The shooting today at Khe Sanh takes place with cameras, not rifles. Now a tourist attraction and historical site, Khe Sanh is home to guided tours of the battlefield and a museum dedicated to the long-defunct Marine Corps combat base and the infamous events that transpired there.
Then: Hue, Vietnam (1968)
One of the longest and most brutal campaigns of the Vietnam War, the Battle of Hue was part of North Vietnam's nationwide Tet Offensive. Hue—like the whole of the Tet Offensive and the year 1968 in general—played a significant role in turning American popular opinion against the war. Communist forces initially took the city, which the United States and its South Vietnamese allies slowly reclaimed over the course of one month of intense and bloody combat.
Now: Hue, Vietnam
Situated along the Perfume River, the city of Hue is now a major tourist attraction for people visiting Vietnam. Like so much of the country, Hue is known for its ancient historical significance, rich cultural heritage, and stunning natural beauty.
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Then: A Shau Valley, Vietnam (1969)
In 1969, members of the U.S. Army, along with South Vietnamese forces, captured a heavily fortified elevated position known as Hill 937—but to those who suffered, struggled, and died to take it over 10 days of ruthless combat, it was known as Hamburger Hill. After more than 10 costly attacks against North Vietnamese frontline troops, the Americans finally captured the strategically unimportant hill, only to abandon it just days later. The battle was one of the most controversial moments of the entire war both in the military and at home.
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Now: A Shau Valley, Vietnam
Located on the border of Laos and what was North Vietnam, the A Shau Valley is located in one of the most beautiful places on earth. The infamous Hamburger Hill is now home to many services offering tours of the battlefield and the surrounding landscape.
Then: Basra, Iraq (1991)
On Feb. 27, 1991, the American 1st Armored Division annihilated the 2nd Brigade of the Iraqi Republican Guard Medina Luminous Division in one of the most lopsided tank battles in history: the Battle of Medina Ridge. The American tanks—the deadliest and most sophisticated in the world—were supported by unchallenged air power on the battlefield just outside of Basra. They made light work of the battle-hardened, but ill-equipped Iraqis, who didn't even know the Americans were there at first until their obsolete Chinese- and Soviet-made tanks began exploding.
Now: Basra, Iraq
American tanks would be a familiar sight in Basra—one of the oldest and most important cities in the Islamic Middle East—long after the Battle of Medina Ridge. The U.S. launched a major offensive there in 2008 when it returned to Iraq to fight Saddam Hussein, once again. Today, it's a hotbed of protest, popular uprising, political revolution, and more recently, violence and assassinations.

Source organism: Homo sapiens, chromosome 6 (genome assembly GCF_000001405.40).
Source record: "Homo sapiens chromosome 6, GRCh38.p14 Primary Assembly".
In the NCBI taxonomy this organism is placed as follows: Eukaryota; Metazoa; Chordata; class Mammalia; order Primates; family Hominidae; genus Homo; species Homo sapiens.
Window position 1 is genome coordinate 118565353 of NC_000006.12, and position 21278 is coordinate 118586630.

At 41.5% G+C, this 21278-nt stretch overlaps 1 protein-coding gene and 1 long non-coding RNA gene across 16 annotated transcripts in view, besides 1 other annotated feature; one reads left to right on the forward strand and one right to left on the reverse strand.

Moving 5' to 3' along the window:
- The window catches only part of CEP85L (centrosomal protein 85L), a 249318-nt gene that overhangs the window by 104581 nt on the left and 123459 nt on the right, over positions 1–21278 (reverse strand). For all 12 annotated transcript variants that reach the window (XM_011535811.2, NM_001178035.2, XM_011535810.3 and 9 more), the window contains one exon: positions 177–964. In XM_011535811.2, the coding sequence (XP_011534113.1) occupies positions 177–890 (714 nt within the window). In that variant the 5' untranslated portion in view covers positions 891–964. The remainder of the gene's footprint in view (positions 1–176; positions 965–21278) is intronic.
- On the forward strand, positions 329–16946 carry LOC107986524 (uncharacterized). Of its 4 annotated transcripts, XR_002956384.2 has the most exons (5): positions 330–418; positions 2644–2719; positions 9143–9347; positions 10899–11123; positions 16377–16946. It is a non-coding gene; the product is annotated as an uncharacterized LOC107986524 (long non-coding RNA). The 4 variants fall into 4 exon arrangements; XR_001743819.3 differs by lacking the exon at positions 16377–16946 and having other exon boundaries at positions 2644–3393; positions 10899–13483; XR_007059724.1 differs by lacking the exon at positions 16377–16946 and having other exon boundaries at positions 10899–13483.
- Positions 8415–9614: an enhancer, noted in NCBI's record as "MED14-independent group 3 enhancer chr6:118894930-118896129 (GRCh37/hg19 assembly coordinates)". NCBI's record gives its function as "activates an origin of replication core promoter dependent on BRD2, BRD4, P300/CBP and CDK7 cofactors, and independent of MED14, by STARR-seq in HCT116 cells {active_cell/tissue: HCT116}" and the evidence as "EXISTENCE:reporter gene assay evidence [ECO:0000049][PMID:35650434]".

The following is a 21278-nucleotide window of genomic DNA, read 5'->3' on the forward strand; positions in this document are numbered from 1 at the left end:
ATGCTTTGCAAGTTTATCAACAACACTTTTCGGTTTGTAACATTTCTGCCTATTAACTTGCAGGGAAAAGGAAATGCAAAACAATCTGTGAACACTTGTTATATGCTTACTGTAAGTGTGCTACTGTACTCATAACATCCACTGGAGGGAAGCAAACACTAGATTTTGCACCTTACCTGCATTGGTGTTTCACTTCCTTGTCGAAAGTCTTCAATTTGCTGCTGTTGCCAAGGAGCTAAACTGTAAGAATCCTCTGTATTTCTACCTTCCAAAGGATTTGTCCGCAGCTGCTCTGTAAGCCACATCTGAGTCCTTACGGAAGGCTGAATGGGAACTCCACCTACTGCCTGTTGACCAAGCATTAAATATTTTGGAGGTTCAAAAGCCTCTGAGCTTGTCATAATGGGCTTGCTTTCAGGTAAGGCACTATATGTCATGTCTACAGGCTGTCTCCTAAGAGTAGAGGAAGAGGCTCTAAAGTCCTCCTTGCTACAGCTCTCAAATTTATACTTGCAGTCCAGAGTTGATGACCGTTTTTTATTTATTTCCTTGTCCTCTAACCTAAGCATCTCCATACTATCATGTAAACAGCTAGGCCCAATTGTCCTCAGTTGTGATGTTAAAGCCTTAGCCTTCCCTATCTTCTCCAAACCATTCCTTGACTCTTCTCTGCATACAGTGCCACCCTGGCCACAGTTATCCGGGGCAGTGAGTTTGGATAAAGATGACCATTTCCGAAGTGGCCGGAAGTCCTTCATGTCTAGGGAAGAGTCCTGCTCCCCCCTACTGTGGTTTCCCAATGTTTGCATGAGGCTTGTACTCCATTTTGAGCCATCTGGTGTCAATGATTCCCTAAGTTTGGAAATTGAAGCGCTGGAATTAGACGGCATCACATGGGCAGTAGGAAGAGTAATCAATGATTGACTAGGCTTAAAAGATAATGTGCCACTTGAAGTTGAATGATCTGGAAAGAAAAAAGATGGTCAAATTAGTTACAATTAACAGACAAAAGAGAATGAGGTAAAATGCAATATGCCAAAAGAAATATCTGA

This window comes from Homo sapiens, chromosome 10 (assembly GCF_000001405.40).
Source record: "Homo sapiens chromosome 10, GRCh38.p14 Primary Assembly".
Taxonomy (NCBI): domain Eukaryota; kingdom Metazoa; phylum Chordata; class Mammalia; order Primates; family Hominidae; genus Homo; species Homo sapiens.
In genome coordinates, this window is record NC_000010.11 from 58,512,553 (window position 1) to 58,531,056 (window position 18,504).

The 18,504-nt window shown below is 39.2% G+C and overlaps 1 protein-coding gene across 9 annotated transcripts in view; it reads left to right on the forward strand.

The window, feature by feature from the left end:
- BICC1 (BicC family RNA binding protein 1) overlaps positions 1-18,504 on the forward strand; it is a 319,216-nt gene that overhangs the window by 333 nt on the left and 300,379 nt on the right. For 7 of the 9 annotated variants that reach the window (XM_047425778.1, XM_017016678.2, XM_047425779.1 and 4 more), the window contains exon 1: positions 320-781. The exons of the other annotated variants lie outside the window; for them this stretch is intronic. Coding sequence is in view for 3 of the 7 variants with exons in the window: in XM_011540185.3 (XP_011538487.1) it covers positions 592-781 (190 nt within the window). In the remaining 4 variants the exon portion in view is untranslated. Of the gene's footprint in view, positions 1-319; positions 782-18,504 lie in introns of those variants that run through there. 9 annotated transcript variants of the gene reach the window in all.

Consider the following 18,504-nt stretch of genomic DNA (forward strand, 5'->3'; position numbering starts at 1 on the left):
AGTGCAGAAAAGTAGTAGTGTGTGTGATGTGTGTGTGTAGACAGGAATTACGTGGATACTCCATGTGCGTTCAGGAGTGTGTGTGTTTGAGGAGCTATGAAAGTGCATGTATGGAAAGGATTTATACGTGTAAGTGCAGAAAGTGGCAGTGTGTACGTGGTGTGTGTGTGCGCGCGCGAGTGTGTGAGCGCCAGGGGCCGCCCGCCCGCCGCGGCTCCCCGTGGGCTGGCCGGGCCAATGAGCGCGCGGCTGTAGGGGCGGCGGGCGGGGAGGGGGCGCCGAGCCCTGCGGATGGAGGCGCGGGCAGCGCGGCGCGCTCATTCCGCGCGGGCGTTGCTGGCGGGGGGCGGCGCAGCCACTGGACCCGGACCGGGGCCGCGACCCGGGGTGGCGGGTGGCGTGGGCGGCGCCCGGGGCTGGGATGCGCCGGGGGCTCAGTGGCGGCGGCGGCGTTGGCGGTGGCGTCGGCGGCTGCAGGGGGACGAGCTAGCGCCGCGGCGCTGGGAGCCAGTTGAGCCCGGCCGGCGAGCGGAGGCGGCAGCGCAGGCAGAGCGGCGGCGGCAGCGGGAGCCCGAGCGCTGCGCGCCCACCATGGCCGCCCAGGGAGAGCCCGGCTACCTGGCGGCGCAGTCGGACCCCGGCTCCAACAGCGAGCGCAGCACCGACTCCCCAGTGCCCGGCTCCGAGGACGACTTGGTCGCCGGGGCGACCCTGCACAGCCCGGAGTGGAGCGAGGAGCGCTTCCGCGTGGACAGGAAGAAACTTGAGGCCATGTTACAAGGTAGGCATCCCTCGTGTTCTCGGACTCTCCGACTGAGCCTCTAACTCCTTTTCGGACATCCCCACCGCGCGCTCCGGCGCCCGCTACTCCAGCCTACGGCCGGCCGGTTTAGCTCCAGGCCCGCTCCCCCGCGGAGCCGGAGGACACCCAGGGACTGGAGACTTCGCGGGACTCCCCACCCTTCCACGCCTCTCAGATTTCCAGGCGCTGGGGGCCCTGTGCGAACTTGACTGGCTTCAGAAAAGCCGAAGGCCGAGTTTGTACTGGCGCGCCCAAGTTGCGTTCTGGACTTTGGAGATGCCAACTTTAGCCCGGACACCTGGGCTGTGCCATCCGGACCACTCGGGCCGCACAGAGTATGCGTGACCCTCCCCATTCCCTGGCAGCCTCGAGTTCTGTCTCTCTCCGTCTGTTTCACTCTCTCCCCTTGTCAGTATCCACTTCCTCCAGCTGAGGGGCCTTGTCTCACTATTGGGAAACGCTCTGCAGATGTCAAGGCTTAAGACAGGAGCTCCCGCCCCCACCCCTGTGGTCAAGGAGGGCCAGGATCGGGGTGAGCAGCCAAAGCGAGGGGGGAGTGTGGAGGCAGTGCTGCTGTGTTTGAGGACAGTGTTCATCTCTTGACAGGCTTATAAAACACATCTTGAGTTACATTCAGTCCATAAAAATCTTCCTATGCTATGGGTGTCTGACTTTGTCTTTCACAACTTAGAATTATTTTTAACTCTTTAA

Then: Takur Ghar, Afghanistan (2002)
The U.S. launched Operation Anaconda in 2002 to root out Taliban and al-Qaeda fighters in the remote and rugged Shahi-Kot Valley and Arma Mountains. There, a small but highly potent force of CIA paramilitary fighters and U.S. special forces personnel—including Navy SEALs, Delta operators, and Air Force Combat Controllers—engaged in a short but intense and deadly battle in freezing conditions on Takur Ghar Mountain.
Now: Takur Ghar, Afghanistan
Takur Ghar in the Arma Mountains is located in Afghanistan's Zurmat District, which exists in today much as it has for centuries. A tribal region in the rough and rugged mountains between Afghanistan and Pakistan—which many who live there consider to be an imaginary line drawn on a map—it is inhabited by fiercely independent and often violent tribesmen who live by strict local customs.
To the U.S., Operation Anaconda was a climactic moment at the start of its longest war, but to the Zurmat locals, it was merely another case of yet another foreign superpower learning the hard way about the consequences of bringing armies into their mountains.
Then: Sadr City, Iraq (2004)
In 2004, a platoon of 18 U.S. soldiers was ambushed in a huge Baghdad slum of 2 million residents called Sadr City. Although the Americans thought they were on a peacekeeping mission, Muqtada al-Sadr—the son of a prominent Shiite leader killed by Saddam Hussein—was leading a popular uprising against the American occupation. Known as Black Sunday, the ambush led to a siege that would last four years—involving intense periods of combat as the city changed hands back and forth.
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Now: Sadr City, Iraq
Today, Americans are gone from Sadr City, but Muqtada al-Sadr and his Sadrist Movement are still there—as is his well-armed militia. The region is still a hotbed of political activity and frequent violence as many factions in the once-unified Shia stronghold have splintered into smaller groups that are often at odds with each other.
Then: Fallujah, Iraq (2004)
For the Marines, the Second Battle of Fallujah was the bloodiest endeavor since the siege of the city of Hue in Vietnam in 1968, and it was the deadliest battle across all branches of the entire Iraq War. The Army and Marines joined their British and Iraqi allies in attempting to uproot an alliance of insurgents who were entrenched in Fallujah, one of the most hostile and dangerous cities in the country. Characterized by brutal and intense close-quarters fighting in a city nearly devoid of civilians—one of the few bright spots—the battle left more than 100 U.S. coalition forces and more than 1,000 Iraqis dead.
Now: Fallujah, Iraq
In the 2020s, Fallujah remains an unstable city whose residents are still traumatized by the effects of war and occupation. A Sunni city in a Shiite country—Saddam Hussein, a Sunni Muslim, used ruthless terror to subjugate Iraq's Shia majority—Fallujah still hadn't recovered from the battle when al-Qaeda took over in 2006, only to be replaced in 2014 by something even worse—ISIS.
Then: Sangin, Afghanistan (2010)
For both British and American forces, the name Sangin conjures images of the bloodiest battleground of the entire Afghan war—both countries would lose more than 100 service people there. Operations were led by the U.S. Marines "Darkhorse" unit, which was tasked with clearing the Helmand Province Taliban stronghold, which was teeming with enemy fighters and littered with countless IEDs.